Now in October of 2015, we launched GNRC (The Global Network of Rainbow Catholics). Yet again we needed to apply the options of anonymity. We had to acknowledge that in certain countries, in certain diocese, in certain places, if the church was to find out that a person (lay or clergy or religious) identifies as LGBT there job would be in danger, they could be excommunicated, their ministry to certain people would be TERMINATED. These realities were further borne out in the statement made from GNRC to the Synod on the Family: “Many in our Church, thought that they were serving God by hating us, and some still do, especially among the hierarchy…….. We want to set up our network in such a way that we can even be useful to you, though we know from long experience how frightened many of you are of communicating with us discreetly, even less talking to us on the record!”

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SO, to ask the question again, should we care?

The reality is that sentiments shared by various bishops within the Catholic church fairly reflect sentiments in many of the countries in which Church of Sweden supports development work, and more particularly in which we support work related to Sexual Reproductive Health and Rights (SRHR), gender as well as work relating to HIV. All of this work faces the significant challenges posed by some faith leaders and faith adherents of towing a very narrow line as to what can or cannot be discussed. This significantly impacts the vulnerabilities of people who are pushed to the margins when the services they need are provided in the center.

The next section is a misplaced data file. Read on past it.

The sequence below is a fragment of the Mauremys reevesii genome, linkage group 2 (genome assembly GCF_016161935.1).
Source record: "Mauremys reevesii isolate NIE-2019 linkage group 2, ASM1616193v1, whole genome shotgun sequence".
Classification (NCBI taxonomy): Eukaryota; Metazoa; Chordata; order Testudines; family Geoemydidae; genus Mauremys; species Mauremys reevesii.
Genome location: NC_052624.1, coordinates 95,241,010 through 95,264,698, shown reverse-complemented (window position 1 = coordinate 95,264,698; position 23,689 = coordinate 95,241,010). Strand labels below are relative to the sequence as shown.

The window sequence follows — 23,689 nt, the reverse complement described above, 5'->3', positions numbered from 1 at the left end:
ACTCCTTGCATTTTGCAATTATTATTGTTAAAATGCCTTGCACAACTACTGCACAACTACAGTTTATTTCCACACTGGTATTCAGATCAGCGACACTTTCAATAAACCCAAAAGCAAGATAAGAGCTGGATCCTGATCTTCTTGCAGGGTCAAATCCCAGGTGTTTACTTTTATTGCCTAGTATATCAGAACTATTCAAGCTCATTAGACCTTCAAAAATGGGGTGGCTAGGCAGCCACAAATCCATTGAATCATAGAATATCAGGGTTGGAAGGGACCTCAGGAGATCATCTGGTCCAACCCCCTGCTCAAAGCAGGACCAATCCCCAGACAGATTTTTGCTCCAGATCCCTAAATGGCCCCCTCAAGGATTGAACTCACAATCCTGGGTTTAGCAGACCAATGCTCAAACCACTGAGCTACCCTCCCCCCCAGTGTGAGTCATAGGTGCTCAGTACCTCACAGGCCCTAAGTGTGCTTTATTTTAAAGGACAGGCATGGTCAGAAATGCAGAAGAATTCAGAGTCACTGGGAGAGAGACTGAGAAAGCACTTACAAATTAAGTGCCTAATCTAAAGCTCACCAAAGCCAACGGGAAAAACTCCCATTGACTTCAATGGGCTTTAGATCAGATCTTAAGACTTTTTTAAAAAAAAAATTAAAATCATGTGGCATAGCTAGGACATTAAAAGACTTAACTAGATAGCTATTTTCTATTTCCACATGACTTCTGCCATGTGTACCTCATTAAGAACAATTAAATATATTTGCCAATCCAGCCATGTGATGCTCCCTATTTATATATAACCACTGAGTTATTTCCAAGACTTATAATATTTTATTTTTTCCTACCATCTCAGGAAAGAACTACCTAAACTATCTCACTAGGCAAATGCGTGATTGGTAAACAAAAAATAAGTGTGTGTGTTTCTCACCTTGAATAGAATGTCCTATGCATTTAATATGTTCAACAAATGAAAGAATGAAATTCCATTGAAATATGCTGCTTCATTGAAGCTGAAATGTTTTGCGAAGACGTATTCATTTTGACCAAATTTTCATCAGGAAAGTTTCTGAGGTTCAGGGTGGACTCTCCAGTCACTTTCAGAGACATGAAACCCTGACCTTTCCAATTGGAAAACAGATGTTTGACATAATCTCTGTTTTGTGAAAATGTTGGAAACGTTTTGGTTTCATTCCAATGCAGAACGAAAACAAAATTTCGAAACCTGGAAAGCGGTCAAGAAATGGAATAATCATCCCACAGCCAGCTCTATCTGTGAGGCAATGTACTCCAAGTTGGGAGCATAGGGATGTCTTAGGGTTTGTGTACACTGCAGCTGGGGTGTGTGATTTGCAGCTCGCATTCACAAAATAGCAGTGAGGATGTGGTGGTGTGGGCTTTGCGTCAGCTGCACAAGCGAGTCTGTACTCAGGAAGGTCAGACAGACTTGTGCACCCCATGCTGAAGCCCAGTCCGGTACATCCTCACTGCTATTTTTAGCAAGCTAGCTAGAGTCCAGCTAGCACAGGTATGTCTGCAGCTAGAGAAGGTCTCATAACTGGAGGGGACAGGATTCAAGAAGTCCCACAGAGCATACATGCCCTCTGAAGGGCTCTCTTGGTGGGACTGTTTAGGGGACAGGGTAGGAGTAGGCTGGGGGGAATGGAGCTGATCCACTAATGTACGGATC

Working with networks like GNRC and GIN-SSOGIE will continue to be crucial in helping to broaden perspectives on human dignity and human sexuality. We will continue to find ways of supporting and uplifting their voice, and as and where possible assist in brining dialogue between people of differing opinions to impact the common good of all people.

Rev. Fr. Johannes Petrus (JP) Heath was born in Windhoek, Namibia in 1964, the middle son of three children. He experienced his call to the priesthood while working in a bank. He moved to St George's Home for Boys as part of his formation. After two years of study at St. John the Baptist Seminary in Johannesburg, he was moved to St. Paul's Seminary in Grahamstown where he first finished his Diploma in Theology (with Merit), and then moved to complete a B.Th. (Honors) at Rhodes University. Fr. JP was ordained in the Diocese of Johannesburg in 1994 and served his curacy at St. Michael's, Bryanston. While serving at the Cathedral Church of St. Mary the Virgin in Johannesburg, he started a ministry for streetchildren – an outreach to people on the margins of society that continued when he was appointed as Rector of Christ Church, Mayfair, a parish placed in the middle of a predominantly Muslim and Hindu suburb of Johannesburg. In 2000, after testing HIV-positive, JP started exploring ways of initiating a ministry on HIV within the diocese of Johannesburg. Eventually, he confounded the International Network of Religious Leaders Living with or Personally Affected by HIV (INERELA+) in 2001. He was the founding coordinator and then executive director of INERELA+ until December 2012. Fr. JP helped grow the network from an initial membership of eight, to a global network with more than 10,000 members from all faiths. In January 2013, he moved to Sweden, where he is now actively working as Policy Advisor on HIV, Human Sexuality and Theology for the International Department of the Church of Sweden. He continues to serve internationally on a number of Boards and advisory bodies, including the UNAIDS HIV and Human Rights Reference Group, the Ecumenical Advocacy Alliance HIV strategy group, the Ecumenical HIV and AIDS Initiative in Action International Reference Group, and the Global Interfaith Network on All Sexes, Sexual Orientation, Gender Identity and Expression (GIN-SSOGIE) steering committee.